01: Avoiding Electrical System Overloads

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Avoiding Electrical System Overloads

A Must-Have Article About Your Home’s Electrical System: Article 1 of 10

[/vc_column_text][vc_empty_space height=”22″][video_embed url=”https://vimeo.com/335402075″ border=”yes”][vc_empty_space height=”22″][vc_widget_sidebar sidebar_id=”hb-custom-sidebar-schedule-homeelectricedusale”][vc_separator color=”custom” accent_color=”#ffe300″ css=”.vc_custom_1577421655064{margin-top: 20px !important;margin-bottom: 20px !important;}”][vc_column_text]Circuit overloads are not uncommon and they are, to some extent, a seasonal problem. During winter, with the increased use of space heaters, circuit overloads increase where there was no problem before. Around Christmas time, with all of the lighting added to the space heaters, the incidence is further increased.

The good news is that overloads on properly installed electrical circuits cause circuit breakers to trip, shutting off electricity to that circuit and preventing the chance of fires. Home fires are not the result of system overloads. They are the result of faulty wiring that brings improperly insulated wiring into contact with flammable materials and of improper use of electrical appliances.

A good starting point for looking at an overload is to look at extension cords. Extension cords make it possible to plug far more into a circuit than it is designed to handle.

To deal with the overload, start at the main panel. It is usually grey, about a foot wide and about two feet tall, and it is typically in some out-of-the-way place like your garage, basement or utility room, though it is not uncommon to find it in a closet. The first hurdle for electricity entering your home is the main circuit breaker on the main panel. With that one single circuit breaker, you can completely shut off all power to your entire house.

From there, wiring goes to several different circuit breakers that control either dedicated circuits or circuits providing electricity to a specific area of your house.

Dedicated circuits provide electricity to a single appliance or system. For example, your kitchen stove will be on a circuit by itself, as would your electric clothes dryer or furnace. Because dedicated circuits usually power a single item it is unusual to have an overload on one of them. Overloads on a dedicated circuit would result, though, if the wiring to or within that single device has become frayed or a connection has come loose.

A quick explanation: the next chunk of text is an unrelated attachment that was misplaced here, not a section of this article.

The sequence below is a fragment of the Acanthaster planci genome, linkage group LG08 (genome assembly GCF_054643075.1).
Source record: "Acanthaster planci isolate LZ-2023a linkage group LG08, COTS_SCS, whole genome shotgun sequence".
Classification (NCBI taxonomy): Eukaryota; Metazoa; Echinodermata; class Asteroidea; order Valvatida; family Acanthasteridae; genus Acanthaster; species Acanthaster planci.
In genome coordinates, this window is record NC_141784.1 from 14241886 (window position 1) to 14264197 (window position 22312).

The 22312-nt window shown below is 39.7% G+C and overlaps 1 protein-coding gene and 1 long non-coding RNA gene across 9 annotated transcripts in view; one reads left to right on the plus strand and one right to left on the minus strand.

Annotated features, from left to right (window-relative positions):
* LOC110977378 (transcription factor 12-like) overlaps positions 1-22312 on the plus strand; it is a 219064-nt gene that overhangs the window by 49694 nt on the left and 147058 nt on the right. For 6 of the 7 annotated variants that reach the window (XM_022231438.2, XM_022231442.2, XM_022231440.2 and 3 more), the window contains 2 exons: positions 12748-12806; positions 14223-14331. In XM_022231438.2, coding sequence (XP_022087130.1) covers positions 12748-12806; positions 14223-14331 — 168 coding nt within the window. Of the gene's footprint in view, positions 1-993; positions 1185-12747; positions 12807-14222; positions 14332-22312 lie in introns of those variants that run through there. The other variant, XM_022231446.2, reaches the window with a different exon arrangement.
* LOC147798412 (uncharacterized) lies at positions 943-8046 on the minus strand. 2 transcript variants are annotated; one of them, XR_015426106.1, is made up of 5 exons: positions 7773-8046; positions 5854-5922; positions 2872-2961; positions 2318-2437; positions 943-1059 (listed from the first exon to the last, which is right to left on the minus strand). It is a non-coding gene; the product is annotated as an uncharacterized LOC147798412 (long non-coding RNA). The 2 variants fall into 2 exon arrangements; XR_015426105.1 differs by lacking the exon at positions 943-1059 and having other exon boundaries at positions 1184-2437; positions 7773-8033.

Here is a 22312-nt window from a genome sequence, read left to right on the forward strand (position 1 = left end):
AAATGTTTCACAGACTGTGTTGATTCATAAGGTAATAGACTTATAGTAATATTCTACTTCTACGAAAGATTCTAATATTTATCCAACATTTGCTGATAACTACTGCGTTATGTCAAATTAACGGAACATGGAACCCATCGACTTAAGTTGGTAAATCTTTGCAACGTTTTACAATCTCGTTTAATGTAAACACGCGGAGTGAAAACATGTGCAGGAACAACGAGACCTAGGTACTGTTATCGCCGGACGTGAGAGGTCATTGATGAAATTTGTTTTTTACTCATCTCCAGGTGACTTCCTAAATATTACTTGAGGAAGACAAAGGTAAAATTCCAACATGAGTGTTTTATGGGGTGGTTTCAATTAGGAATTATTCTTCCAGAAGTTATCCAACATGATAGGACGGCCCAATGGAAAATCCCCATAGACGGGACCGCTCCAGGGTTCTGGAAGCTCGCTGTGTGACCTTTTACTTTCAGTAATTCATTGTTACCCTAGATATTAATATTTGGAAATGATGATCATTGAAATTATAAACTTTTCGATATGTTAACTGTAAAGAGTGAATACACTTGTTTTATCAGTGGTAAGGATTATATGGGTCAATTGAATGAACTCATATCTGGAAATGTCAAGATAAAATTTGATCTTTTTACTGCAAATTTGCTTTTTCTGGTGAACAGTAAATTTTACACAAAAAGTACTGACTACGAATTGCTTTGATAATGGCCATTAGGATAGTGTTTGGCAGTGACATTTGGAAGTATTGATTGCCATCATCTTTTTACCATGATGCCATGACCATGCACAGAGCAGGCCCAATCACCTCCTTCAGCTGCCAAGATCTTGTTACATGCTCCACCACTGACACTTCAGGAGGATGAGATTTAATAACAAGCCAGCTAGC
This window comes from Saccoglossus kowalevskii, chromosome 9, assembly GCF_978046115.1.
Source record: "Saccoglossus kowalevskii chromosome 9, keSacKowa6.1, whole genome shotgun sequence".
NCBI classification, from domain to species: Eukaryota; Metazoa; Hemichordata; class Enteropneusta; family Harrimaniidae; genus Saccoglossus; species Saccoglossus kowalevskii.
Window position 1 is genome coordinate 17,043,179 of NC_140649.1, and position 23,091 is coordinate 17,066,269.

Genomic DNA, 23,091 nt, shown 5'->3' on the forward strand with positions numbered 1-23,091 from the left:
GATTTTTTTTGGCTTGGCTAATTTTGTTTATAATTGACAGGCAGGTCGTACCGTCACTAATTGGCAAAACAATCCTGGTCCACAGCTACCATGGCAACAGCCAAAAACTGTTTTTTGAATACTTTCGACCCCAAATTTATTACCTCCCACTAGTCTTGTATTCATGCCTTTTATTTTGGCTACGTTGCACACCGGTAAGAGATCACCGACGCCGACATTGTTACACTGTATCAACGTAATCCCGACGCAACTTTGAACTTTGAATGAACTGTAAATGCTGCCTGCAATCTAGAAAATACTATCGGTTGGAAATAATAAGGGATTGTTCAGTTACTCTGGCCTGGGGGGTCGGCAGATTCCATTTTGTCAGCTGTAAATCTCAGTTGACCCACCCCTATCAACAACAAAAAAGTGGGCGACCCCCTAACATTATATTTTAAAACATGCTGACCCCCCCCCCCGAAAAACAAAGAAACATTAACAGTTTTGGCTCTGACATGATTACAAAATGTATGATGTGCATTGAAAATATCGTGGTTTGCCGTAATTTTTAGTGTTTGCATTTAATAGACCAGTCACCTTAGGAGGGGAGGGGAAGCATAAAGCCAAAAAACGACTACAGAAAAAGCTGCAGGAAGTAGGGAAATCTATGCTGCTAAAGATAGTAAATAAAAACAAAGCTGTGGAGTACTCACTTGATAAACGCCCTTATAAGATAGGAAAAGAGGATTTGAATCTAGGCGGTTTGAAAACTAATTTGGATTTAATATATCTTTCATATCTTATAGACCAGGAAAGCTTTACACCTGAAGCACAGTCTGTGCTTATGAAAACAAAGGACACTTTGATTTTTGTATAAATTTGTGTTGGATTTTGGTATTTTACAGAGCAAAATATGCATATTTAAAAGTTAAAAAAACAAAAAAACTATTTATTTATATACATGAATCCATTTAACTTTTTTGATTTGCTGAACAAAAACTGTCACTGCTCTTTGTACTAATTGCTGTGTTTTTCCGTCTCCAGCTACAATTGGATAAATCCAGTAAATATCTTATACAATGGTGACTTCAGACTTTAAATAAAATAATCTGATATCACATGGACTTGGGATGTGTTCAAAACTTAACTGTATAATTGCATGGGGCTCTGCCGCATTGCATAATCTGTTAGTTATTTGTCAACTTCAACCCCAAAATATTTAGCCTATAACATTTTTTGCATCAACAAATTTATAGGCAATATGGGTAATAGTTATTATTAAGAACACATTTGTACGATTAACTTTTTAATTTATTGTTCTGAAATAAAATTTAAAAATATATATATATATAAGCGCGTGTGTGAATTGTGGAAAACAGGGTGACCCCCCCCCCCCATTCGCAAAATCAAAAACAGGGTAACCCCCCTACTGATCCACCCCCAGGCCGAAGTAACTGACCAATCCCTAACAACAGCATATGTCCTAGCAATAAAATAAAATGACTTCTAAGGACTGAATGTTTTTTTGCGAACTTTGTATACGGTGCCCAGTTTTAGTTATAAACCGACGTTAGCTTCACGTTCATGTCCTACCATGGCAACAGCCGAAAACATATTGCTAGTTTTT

The rest of your home receives power from circuits that power a specific zone, like a bedroom or bathroom or all of the ceiling lights in a section of the house.

With luck, each circuit breaker will be labeled with the things or the areas that it powers. If they arenít labeled, you will need to label them. You can do that by turning off a circuit breaker and identifying the things that no longer work. It might be everything in a certain room or all of the ceiling lights in a section of the house or all of the electrical outlets for some area, and it might take a lot of trial and error to identify everything controlled by that breaker.

When you have identified what is controlled by a specific breaker, take note of the amperage of the circuit. This will usually be 10, 15 or 20 amps. The total amperage of the devices on that circuit cannot exceed that number if you plug in more, the result is an overloaded circuit and no power. Every lamp or electrical device will have a label on it that says something like 120VAC 60HZ .065A 55W. The .065A is the important part for you. That is the amperage of that device. If you are having a problem with overloads, you are plugging something into the circuit that drives the total amperage on the circuit over the capacity of the circuit breaker or has faulty wiring. Begin removing devices until you have reduced the total load (amperage) on the circuit to the capacity of that circuit.[/vc_column_text][vc_widget_sidebar sidebar_id=”hb-custom-sidebar-schedule-homeelectricedusale”][/vc_column_inner][vc_column_inner width=”1/3″][vc_column_text]

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